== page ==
An Update on Immigration Reform

April 1, 2013
In light of recent press reports - some conflicting and premature - on a bipartisan “deal” on immigration reform we wanted to provide you with an update on the status of those discussions along with the impact for the construction industry. The group of eight Senators are: Schumer (D-N.Y.), McCain (R-Ariz.), Durbin (D-Ill.), Graham (R-S.C.), Menendez (D-N.J.), Rubio (R-Fla.), Bennet (D-Colo.), and Flake (R-Ariz.). While they are working on many elements of immigration reform, the bulk of the discussions and the source of much consternation has centered on a future temporary worker visa program. Other important parts of immigration reform that AGC continues to lobby on include the Employment Eligibility Verification Provisions; the Legalization Provisions; and the Conversion to Permanent Residence Provisions from the Temporary Worker Program.  These important areas still need to be agreed upon by the gang of eight and the committee. Only then can the program be put to a vote on the senate floor. Thus, the reports of a “done deal” are extremely premature. Because the temporary guest worker is the closest to completion, we can report on the current status of that component. Several principles have been agreed to and the construction industry is the only industry severely limited  from making much use of the planned temporary worker visa program. The construction industry would have its own program within the system with different available occupations, triggers and limits on visas compared to all other industries.  The building trades unions have used their influence with Democratic Senators to significantly limit the opportunity for construction firms to utilize a guest worker program. They initially tried to block any visas for construction occupations, but the GOP Senators pushed back against efforts to totally exclude construction. The number of visas for construction occupations would be severely restricted, limited to just the lowest skilled occupations. AGC is concerned the attractiveness of work in the construction industry for many immigrants will be severely limited, even in the strongest of economic cycles.  AGC is also worried that a new government bureau will declare the number of visas for industries and may restrict the construction industry even further. AGC believes the construction industry should not be singled out for these kind of restrictions. While this is only one item in a multi-faceted comprehensive reform proposal, it is an extremely important issue for our industry. We will continue to advance the interests of the construction industry as the process continues.  AGC will continue to keep membership informed throughout the legislative process. If you have any questions or would like additional information, please do not hesitate to contact Jim Young at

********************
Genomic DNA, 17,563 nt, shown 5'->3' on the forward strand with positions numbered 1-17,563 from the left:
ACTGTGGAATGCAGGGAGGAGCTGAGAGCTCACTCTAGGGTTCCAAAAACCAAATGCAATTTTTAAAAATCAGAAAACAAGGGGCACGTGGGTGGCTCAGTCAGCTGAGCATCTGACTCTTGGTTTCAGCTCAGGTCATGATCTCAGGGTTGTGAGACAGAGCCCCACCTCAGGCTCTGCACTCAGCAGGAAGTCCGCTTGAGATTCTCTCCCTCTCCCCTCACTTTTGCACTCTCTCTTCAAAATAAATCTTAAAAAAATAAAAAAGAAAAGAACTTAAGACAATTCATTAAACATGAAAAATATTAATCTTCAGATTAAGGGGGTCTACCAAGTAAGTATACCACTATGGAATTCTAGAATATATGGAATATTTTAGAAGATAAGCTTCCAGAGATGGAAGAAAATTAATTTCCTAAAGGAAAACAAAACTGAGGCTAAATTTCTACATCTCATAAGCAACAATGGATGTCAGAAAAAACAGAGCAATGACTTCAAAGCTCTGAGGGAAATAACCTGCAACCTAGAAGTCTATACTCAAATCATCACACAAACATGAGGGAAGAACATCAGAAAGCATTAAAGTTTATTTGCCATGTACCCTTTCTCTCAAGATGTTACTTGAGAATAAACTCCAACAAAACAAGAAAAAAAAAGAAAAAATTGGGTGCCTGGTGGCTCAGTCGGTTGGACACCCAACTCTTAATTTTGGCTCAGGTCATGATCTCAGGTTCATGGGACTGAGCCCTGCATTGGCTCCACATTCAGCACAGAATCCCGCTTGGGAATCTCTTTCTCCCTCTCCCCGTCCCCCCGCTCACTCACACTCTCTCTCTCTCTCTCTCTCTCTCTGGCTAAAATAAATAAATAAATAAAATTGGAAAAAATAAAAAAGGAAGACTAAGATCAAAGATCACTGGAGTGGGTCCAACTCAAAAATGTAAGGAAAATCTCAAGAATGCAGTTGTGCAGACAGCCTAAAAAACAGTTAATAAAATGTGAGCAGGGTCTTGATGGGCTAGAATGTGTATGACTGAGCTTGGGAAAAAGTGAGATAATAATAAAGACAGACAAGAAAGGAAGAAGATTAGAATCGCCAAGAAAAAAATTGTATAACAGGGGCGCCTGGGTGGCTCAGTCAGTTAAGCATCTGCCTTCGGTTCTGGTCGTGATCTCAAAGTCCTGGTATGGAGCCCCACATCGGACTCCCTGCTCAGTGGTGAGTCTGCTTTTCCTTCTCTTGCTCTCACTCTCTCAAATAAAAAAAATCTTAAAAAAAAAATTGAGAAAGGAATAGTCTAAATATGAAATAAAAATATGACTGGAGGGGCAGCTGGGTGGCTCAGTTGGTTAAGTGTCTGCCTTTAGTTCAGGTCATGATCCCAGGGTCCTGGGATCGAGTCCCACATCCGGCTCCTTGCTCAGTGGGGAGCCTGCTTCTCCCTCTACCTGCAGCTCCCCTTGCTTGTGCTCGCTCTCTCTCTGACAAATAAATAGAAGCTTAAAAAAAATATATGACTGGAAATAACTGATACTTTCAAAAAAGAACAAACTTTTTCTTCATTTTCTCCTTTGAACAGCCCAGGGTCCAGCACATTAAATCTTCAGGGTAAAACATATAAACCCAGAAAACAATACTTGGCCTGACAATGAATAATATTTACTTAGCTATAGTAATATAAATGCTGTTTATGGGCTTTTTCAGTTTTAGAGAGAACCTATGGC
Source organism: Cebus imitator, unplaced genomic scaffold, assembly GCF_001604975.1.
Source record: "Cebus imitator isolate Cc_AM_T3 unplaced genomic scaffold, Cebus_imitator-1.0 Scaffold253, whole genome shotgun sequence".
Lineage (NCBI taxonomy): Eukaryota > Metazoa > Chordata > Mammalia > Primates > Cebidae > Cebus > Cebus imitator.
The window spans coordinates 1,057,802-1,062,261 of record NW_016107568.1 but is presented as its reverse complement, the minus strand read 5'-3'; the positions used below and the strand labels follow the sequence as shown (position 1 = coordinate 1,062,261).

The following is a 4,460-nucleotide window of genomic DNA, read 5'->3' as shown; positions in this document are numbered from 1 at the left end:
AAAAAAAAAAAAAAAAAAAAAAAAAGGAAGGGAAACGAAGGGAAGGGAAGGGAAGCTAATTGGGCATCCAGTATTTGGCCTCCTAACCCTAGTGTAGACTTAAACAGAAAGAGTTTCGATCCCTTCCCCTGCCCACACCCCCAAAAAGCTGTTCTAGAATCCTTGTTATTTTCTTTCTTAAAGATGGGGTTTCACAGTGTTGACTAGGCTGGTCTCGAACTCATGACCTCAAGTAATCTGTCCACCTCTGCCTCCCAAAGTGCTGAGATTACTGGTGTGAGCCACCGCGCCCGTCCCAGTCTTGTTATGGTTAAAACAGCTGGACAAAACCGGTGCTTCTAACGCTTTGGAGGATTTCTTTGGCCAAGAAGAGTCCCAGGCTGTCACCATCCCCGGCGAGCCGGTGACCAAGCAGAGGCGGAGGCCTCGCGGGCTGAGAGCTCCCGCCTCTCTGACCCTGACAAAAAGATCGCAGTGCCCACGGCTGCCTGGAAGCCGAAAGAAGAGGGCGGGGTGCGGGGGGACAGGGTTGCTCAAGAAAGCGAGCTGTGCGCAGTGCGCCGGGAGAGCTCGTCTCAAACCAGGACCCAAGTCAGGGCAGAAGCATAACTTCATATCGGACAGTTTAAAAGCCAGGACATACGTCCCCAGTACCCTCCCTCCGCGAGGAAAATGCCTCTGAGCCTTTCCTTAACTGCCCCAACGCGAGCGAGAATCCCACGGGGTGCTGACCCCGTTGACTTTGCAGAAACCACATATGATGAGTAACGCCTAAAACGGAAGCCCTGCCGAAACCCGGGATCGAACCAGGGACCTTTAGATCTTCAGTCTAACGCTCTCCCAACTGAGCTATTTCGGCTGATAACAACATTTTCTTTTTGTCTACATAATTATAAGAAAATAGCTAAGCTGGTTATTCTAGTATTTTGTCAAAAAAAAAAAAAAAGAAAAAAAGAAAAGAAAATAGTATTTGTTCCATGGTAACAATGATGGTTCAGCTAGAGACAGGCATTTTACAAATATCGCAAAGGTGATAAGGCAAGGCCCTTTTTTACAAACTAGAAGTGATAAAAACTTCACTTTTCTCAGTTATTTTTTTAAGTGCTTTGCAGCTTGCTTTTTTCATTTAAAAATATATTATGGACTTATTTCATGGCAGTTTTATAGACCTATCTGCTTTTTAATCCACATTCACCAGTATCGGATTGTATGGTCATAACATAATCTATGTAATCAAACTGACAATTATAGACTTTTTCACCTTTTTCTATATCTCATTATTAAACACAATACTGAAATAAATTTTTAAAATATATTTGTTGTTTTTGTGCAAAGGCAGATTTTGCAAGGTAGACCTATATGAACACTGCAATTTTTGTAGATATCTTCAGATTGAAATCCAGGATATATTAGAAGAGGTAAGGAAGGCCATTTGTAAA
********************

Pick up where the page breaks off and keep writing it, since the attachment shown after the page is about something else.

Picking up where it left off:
Go to top